tree$resid=resid(fm) crn_nlme=crn.nlme=ts( as.numeric( tapply(tree$resid,tree$year,mean)),start=min(tree$year))

The resulting time series of average residuals yields a chronology (bottom panel below) that is almost exactly linear to the Briffa et al MXD chronology (top panel below – from here). Unsurprisingly, given the visual similarity, the correlation of the two versions is very high: 0.982. One large advantage of the approach set out in this post is that the units are residuals in the *original MXD scale*; they are not “dimensionless” units as in standard chronologies.

*Figure 6. Polar Urals MXD chronologies. Top – from Briffa et al 2013 here ; bottom – average residual by year.*

The extreme similarity of the two different chronologies (up to an irrelevant for present purposes linear transformation) shows to me that, at the end of the day, the forest of Briffa and Melvin adjustments are more or less equivalent to the calculation of inter-site random effects. The adjustments in this case are not “WRONG!!!”; but, as presented by Briffa and Melvin, they are unintelligible.

One other observation: the calculation of chronologies by averaging of residuals (whether it be through an nlme fit or an RCS fit) allocates too much variance to the annual effect. Some of the residuals result from unfitted variability. I’ll now consider how this issue can be addressed through crossed random effects.

**LMER**

One way of estimating annual contribution is to treat each year as a *factor *and then estimate a model with *crossed* random factors – one of which is the annual effect and one of which could be the five classes identified above. (Or multiple factors.) Or if one wanted to develop STD chronology methods in which each tree was a factor, the crossed factors would be the annual effect and the tree effect. In each case, the fixed effect is a non-linear (Hugershoff) fixed effect plus random effects. Or there cold be multiple random effects.

The R-package lme4 (by the same authors as nlme) is designed to handle crossed random effects. It has a function for non-linear fixed effects combined with crossed random effects, but I haven’t been able to get it to work/converge for this dataset. However, based on considerable experimenting, it appears to me that the nonlinear model can be closely approximated by a linear model in which the Hugershoff parameters C and D are fixed at the values of the nlme model. This simplification fixes the shape of the gamma function, but leaves the linear transformation parameters A, B to be fit in the model. (I’ve done some experiments in which I examined separate optimizations on C and D within a nearby box, but the logLikelihoods of nearby changes are rather slight and there is little impact on the resulting chronology from slight perturbations of C and D.) So for the purposes of this post – which is to focus on crossed random effects – I’ll limit myself to the following linearization of the problem:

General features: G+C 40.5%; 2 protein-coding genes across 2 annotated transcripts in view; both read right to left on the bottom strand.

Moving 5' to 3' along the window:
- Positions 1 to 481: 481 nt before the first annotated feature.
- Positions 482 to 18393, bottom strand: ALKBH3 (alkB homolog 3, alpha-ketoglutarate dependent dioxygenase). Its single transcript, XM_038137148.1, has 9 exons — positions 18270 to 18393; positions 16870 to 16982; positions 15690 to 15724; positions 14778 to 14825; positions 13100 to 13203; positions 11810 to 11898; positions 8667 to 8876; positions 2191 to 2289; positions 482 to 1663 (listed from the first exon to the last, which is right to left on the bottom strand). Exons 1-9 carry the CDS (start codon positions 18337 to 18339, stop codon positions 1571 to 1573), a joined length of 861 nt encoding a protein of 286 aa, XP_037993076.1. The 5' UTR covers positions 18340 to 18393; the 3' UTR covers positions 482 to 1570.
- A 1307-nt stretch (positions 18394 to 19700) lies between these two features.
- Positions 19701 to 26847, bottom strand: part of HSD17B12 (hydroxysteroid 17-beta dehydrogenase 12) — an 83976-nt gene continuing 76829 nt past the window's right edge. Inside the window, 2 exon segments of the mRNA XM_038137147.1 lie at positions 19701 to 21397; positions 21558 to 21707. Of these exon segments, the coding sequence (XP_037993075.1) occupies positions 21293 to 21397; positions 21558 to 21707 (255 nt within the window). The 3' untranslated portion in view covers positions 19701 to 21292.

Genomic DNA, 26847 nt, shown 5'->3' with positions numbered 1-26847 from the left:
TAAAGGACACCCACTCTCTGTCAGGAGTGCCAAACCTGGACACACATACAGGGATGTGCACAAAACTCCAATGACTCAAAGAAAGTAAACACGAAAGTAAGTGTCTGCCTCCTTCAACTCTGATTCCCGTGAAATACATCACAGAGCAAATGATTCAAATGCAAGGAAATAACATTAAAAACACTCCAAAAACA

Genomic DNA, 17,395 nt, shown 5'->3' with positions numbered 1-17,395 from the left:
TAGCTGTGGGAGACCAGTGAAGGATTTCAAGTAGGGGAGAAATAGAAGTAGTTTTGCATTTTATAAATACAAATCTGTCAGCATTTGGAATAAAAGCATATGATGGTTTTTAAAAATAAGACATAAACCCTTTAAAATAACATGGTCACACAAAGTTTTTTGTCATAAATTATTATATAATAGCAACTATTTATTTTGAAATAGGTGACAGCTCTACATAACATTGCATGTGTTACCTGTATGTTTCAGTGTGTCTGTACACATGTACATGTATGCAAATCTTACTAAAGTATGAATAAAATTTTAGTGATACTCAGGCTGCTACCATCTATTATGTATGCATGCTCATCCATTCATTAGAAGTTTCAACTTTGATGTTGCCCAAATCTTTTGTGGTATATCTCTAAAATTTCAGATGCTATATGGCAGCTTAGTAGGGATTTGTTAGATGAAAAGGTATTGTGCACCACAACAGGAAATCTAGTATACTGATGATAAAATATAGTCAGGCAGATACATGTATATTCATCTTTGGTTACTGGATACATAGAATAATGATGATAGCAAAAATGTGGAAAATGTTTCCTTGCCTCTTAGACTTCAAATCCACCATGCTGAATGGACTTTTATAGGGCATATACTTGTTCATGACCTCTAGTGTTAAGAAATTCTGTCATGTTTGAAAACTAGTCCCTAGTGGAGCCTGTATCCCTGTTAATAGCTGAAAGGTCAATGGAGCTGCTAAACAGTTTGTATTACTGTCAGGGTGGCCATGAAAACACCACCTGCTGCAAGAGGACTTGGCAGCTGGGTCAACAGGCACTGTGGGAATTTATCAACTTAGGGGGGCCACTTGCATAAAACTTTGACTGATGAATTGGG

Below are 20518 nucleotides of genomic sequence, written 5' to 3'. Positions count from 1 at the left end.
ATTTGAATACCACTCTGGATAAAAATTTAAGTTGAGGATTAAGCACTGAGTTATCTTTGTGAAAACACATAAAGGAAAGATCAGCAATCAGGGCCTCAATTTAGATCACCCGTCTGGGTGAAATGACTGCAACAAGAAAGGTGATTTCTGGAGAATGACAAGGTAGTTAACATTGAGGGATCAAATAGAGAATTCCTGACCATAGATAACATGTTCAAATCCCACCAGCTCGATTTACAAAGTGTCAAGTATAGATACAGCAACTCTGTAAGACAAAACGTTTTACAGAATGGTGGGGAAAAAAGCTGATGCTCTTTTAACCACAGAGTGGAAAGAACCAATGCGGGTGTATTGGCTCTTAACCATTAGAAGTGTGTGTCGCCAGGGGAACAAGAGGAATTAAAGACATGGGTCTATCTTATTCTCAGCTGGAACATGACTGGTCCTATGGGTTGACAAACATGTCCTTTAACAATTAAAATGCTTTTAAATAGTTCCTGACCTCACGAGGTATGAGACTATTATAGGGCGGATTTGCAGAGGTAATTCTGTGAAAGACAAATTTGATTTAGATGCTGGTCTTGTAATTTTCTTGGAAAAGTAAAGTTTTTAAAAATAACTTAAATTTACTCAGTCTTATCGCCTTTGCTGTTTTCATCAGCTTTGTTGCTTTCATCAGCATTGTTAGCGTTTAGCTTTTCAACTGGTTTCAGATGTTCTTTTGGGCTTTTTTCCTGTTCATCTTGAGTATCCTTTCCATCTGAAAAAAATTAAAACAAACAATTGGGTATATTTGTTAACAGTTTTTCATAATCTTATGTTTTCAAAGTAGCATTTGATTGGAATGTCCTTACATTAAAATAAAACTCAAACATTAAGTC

require(lme4) tree$yearf=ordered(tree$year) hug= function(x) x^1.12187057*exp(-0.02390783*x)#values from nlme nm= lmer(x~ hug(age)+(1|alia)+(1|yearf),data=tree)

The random effects for the five subsets are similar to the values from the nlme model. The average measurement time of the 225 dataset is in the 20th century (1941), as compared to 1858 for the 148 dataset. Inclusion of a factor for annual effect ends up somewhat increasing the difference between the random effects for these two datasets:

In the next figure below, I’ve plotted the chronology of annual effect (bottom panel – lmer) versus the chronology of average residuals from the nlme model previously calculated. Other than the earliest values, the two series are practically indistinguishable. However, there’s an interesting benefit to the lmer method in the early period where data is sparse. Residual chronology techniques (both conventional and nlme) yield elevated chronology values in the opening period. Dampening variability of sparse periods is a longstanding problem for dendros (who have various ad hoc methods of dealing with it). In the lmer method, much of this early variance is treated as random variance and left with the residuals, thereby damping the variability of the early portion of the chronology.